Colour has long been associated with branding, especially for luxury brands. Stemming from psychology, colours imbue certain emotional characteristics. As a society, we grow up knowing that blue portrays confidence and that presidential candidates are often seen with blue accented attire on TV. Rich colours like ruby red and royal purple, and of course the glamour of gold and silver, connote a sense of luxury and opulence. Luxury brands and their corresponding colour schemes are often closely associated with these long-established colour profiles. But a new colour has become a universal favourite in the luxury world. That colour is Millennial Pink.
The Prominence of Millennial Pink In The Luxury World
Discussed in length by publications like Bloomberg, The Cut, and The Guardian, this pale blush, understated shade of pink has been written about profusely.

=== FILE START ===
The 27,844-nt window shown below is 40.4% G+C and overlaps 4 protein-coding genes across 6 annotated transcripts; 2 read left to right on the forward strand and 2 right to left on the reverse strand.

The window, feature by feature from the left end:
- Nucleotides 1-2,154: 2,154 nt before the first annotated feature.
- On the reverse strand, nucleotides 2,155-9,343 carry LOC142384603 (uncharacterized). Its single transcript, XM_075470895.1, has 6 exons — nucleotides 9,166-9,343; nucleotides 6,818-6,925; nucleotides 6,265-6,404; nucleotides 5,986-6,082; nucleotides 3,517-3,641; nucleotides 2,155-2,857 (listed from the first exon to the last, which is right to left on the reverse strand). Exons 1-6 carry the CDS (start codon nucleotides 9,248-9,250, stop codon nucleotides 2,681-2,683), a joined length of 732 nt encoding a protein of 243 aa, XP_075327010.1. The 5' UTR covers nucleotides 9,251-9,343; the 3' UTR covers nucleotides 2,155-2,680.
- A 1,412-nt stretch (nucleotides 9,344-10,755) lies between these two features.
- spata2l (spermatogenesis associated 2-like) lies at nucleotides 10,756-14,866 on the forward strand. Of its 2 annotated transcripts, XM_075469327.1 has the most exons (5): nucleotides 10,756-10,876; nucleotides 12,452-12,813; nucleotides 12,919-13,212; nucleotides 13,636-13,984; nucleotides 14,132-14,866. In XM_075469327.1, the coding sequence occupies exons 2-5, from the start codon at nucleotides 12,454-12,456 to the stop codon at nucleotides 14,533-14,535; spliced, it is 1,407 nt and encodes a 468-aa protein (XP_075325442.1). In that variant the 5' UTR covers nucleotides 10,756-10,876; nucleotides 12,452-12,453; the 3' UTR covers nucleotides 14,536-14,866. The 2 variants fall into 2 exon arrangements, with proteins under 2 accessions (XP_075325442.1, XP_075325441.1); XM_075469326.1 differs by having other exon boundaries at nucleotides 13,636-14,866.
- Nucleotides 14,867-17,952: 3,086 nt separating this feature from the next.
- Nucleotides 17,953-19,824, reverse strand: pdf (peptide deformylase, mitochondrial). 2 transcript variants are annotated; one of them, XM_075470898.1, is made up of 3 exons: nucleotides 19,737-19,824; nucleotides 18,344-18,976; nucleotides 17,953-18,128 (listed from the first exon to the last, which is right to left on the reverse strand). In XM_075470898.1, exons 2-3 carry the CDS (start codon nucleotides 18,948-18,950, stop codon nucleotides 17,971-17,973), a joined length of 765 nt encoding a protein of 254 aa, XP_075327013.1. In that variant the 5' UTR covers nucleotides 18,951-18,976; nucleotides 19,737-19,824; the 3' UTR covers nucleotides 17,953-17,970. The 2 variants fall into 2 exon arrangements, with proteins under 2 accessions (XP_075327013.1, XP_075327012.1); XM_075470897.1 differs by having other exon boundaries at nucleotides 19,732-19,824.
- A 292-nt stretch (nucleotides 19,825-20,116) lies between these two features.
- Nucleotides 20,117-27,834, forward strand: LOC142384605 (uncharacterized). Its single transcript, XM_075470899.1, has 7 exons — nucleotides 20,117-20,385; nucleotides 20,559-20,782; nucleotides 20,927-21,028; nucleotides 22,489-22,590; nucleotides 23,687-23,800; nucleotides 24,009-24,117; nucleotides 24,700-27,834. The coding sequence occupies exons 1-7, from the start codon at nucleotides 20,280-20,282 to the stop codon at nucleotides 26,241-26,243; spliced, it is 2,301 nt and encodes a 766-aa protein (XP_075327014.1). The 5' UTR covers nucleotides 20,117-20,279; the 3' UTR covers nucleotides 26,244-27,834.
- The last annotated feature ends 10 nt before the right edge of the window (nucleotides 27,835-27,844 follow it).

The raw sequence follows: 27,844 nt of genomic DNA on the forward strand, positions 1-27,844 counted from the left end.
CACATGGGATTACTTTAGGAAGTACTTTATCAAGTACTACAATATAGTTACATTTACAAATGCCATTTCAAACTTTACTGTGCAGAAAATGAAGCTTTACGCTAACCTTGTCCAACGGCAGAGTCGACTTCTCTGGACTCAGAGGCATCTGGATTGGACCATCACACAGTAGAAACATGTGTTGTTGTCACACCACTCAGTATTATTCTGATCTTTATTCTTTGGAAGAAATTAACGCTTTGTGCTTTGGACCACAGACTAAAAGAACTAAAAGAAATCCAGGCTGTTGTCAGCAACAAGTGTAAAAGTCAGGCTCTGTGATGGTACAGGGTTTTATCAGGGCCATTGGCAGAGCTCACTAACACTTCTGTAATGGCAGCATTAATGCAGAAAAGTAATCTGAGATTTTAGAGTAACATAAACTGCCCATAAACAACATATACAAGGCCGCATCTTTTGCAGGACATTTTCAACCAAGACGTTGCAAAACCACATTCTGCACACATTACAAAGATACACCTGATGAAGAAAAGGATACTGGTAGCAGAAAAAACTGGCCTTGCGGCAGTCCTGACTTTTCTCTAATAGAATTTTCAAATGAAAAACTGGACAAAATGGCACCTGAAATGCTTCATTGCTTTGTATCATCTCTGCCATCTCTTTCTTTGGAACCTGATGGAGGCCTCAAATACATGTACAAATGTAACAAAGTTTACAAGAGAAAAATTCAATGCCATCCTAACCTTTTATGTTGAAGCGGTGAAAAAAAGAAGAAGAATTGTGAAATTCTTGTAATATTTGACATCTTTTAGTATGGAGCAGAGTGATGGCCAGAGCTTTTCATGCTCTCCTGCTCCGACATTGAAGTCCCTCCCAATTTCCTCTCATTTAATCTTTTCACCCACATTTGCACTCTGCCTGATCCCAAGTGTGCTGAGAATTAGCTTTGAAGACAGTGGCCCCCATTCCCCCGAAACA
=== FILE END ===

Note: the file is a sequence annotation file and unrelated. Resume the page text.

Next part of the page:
The Color Marketing Group (CMG), a worldwide nonprofit colour-forecasting group seems to have caught onto this trend in 2014, forecasting a deep pink-beige (an early version of Millennial Pink) as the emerging colour in 2016. Some have attributed the popularity of this colour in association with a sense of quiet and softness, like Mark Woodman, the former president of CMG, who calls it a “moment of quietude”. He explains that “there’s so much stress that people think, what can I do in colour and texture that I can take with me that gives me a moment to calm down?” Others have outlined a more serious interpretation, saying that it signifies accessibility, gender fluidity and female empowerment. Millennial Pink redefines the limiting bubblegum, Barbie shade that has been associated with descriptors like “frivolous” and “girly”, and instead, embraces a redefinition of pink that is at once intelligent, sophisticated and androgynous.